Explore the famous area or the North York Moors National Park. Famed for the largest area of heather Moorland in England, there is much more than meets the eye. The moors are one of the most important historical areas in Britain in terms of religion, farming, mining, fishing and smuggling It has more ancient scheduled monuments than anywhere in the country including, standing stones, Stone crosses and burial mounds. Explore historic towns, quaint villages and historic sites such as Whitby Abbey. Enjoy unrivalled views across the Yorkshire coast and for miles across the Yorkshire Dales. On a clear day views can exceed 50 miles.
The famous landscape of the North York Moors
Whitby Port & Whitby Abbey
Stop in Pickering to explore the oldest wall paintings in a church
Visit the market town of Helmsley.
We leave York heading east to the edge of the North Yorkshire Moors. Our first stop is the quaint town of Pickering. Here you can explore the historic Church of St Peter and St Paul and discover the amazing medieval murals adorning the Nave of the Church. Pickering is the southern terminus of the North York Moors Railway, England’s busiest heritage line where you might find a steam train waiting in the station.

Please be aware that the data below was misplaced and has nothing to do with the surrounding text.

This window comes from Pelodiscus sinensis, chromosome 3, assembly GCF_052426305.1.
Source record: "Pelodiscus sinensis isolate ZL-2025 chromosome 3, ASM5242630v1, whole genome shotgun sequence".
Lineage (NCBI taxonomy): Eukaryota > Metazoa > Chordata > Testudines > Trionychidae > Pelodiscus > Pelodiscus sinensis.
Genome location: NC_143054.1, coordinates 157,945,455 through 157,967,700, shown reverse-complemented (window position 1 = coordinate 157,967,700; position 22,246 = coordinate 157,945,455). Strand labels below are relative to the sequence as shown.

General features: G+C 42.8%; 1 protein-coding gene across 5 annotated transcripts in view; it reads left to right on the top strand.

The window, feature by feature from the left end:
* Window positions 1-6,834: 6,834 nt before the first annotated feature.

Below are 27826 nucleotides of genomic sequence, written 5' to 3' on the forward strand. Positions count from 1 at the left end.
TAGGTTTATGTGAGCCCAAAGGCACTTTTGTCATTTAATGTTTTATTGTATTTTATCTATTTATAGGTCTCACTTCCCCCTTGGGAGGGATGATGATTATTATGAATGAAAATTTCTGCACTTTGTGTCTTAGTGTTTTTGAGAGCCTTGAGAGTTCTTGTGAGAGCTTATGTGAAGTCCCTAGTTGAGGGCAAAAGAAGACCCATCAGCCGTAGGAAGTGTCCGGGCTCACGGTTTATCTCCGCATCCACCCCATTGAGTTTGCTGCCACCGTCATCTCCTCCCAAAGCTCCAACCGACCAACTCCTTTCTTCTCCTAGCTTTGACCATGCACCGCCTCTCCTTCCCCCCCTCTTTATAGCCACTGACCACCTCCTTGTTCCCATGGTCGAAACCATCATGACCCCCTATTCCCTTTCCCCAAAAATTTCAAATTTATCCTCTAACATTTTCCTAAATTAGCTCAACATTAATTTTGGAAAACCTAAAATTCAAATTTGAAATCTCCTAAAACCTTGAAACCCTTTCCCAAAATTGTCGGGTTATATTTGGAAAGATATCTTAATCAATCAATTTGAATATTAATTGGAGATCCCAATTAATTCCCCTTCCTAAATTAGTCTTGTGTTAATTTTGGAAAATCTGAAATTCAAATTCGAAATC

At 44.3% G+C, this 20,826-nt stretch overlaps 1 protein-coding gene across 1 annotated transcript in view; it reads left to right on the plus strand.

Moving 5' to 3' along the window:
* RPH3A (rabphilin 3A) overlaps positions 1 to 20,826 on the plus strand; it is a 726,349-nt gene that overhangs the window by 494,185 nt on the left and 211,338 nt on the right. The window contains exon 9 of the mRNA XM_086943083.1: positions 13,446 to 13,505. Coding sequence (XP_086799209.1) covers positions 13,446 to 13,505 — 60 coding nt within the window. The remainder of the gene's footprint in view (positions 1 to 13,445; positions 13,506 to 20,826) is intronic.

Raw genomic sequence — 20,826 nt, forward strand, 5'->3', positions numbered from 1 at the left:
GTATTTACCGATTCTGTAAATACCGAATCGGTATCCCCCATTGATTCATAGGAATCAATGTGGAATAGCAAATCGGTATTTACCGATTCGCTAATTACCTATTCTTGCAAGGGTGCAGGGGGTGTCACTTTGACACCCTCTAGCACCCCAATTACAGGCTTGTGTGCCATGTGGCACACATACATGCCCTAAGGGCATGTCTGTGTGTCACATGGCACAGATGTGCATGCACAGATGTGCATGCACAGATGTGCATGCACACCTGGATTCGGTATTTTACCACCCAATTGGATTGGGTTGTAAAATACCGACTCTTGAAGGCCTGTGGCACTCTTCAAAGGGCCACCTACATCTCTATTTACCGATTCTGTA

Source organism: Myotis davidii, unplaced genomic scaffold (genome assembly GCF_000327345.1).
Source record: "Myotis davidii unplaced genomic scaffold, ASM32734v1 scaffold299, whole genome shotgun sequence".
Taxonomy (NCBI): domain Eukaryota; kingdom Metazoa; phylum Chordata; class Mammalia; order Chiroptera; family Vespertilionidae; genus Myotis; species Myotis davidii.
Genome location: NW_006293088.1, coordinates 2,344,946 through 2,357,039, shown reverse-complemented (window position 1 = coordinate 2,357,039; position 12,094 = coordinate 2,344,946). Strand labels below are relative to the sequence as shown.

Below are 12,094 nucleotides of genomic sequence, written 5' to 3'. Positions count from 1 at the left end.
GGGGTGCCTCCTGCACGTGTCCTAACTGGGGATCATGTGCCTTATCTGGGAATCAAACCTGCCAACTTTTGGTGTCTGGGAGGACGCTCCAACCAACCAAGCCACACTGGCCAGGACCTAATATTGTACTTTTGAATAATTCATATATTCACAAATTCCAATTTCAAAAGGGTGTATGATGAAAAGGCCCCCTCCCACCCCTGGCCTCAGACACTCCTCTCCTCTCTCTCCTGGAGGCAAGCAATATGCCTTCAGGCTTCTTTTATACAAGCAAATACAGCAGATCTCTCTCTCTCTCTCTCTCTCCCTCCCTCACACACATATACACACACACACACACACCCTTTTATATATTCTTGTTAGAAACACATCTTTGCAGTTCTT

From here we head into the moorland landscape forged by nature and shaped by humans. We make a brief stop for photos at the famed Hole of Horcum, Legend has it was formed by Wade the Giant following an argument with his wife Bell. We continue on to the famed village of Goathland. A typical moorland village where sheep graze openly on the village green. Its fame originally linked the popular TV show heartbeat before its train station was used as the location for “Hogsmeade station” in Harry Potter and the Philosopher’s Stone film.
A short drive brings us the rugged coast North Yorkshire Coast line and the historic Town of Whitby. This old port was once famous for fishing and Whaling where Captain Cook set sail from to discover Australia. Here you will have 2 hours to explore the famous Abbey linked to Bram Stokers Dracula and have lunch in one of the towns many fish and chip shops. Discover the towns interesting independent shops including the famous Jet Jewellery stores where you might catch a jewellery making in action.
After we leave Whitby we traverse the entire width of the park. There will be plenty of photo stops along the way as we discover why this landscape was designated a national park. High heather moorland is interspersed with deep cut valleys carved out during the Ice ages thousands of years ago, standing stones, burial mounds and stone crosses erected by the people of the moors over thousands of years.
We end the day with a relaxing stop in Helmsley. This bustling little town is built around the only medieval market place in the North York Moors. It is dominated by the ruins of a Norman castle dating back to the 12th century. There are many independent shops and your last chance to souvenir before heading back to York